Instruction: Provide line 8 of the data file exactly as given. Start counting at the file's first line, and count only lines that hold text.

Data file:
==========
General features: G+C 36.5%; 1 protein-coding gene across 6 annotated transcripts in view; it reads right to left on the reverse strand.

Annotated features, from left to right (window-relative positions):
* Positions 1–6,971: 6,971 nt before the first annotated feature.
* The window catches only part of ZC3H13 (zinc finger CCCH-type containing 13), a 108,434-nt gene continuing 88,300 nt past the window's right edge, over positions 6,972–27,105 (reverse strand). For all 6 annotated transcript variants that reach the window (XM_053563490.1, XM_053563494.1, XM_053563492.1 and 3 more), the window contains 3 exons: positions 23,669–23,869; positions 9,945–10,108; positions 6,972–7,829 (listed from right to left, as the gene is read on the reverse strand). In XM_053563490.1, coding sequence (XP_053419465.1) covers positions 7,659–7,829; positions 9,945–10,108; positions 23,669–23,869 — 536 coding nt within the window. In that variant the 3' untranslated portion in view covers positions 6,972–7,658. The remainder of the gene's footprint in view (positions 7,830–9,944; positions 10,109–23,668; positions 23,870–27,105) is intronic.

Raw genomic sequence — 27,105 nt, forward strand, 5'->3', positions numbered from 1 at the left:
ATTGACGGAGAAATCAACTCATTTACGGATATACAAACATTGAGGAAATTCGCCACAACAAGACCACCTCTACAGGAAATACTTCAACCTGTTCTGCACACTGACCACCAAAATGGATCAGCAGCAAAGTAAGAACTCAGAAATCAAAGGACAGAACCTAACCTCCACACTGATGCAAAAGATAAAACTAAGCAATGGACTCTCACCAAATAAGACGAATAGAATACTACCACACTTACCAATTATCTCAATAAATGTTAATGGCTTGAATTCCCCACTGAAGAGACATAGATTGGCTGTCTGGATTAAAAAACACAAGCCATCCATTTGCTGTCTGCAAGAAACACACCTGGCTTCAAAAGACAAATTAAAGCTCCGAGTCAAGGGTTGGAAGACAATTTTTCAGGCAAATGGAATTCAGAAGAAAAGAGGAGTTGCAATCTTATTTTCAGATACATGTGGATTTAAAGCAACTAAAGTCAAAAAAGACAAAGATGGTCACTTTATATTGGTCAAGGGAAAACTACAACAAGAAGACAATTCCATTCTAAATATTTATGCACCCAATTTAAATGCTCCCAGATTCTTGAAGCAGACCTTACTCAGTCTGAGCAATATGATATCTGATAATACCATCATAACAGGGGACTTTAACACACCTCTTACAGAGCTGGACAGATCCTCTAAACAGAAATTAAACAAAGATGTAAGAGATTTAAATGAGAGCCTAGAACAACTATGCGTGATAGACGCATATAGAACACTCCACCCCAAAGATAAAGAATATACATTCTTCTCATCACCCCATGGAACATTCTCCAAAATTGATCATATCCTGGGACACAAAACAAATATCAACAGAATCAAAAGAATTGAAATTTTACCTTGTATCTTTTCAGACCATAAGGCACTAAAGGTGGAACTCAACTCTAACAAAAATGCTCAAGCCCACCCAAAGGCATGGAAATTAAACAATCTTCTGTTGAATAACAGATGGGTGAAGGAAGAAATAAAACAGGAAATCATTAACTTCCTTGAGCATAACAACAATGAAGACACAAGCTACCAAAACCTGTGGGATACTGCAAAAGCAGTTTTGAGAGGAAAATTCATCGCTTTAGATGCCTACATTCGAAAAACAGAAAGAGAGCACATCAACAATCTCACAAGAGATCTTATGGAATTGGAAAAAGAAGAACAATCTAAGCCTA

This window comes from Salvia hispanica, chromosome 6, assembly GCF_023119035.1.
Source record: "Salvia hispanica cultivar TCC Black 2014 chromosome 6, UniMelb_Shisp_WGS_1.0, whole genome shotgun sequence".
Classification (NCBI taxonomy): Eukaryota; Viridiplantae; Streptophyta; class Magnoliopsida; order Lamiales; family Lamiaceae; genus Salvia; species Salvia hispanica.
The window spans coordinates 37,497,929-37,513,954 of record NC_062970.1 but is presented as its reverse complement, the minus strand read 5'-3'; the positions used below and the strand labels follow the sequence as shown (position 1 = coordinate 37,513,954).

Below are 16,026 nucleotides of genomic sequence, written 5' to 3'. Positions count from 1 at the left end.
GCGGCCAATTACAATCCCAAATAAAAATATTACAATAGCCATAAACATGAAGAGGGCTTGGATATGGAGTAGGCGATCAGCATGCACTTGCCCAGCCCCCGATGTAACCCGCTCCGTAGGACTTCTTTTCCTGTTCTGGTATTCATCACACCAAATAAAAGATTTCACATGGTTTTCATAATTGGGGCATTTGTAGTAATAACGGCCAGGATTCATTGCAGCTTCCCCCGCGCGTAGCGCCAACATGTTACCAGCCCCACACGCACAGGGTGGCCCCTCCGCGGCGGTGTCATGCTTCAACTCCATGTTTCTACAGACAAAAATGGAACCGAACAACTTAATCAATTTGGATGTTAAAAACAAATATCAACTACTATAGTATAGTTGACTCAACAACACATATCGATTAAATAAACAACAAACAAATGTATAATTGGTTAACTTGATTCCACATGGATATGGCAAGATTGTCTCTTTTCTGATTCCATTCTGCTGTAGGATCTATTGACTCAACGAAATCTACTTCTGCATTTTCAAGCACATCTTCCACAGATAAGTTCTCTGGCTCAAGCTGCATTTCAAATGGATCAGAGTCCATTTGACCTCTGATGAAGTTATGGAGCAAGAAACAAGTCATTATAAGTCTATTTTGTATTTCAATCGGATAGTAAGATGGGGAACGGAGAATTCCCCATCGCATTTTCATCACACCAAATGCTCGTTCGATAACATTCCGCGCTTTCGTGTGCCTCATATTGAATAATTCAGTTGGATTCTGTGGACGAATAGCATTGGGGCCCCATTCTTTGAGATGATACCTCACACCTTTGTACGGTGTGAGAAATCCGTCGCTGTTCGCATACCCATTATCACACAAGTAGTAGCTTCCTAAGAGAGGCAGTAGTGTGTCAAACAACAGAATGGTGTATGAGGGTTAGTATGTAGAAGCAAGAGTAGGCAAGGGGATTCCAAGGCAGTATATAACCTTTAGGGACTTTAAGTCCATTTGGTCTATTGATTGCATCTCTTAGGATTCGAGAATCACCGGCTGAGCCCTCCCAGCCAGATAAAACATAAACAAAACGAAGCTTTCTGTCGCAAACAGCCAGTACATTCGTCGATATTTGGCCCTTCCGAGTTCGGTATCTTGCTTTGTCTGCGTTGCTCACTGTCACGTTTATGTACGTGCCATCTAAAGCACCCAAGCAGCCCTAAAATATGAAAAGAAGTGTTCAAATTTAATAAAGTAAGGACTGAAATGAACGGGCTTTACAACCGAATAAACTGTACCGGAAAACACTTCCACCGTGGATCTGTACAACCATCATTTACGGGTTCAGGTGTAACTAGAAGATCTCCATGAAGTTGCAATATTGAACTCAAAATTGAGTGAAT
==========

Source record: "Salvia hispanica cultivar TCC Black 2014 chromosome 6, UniMelb_Shisp_WGS_1.0, whole genome shotgun sequence".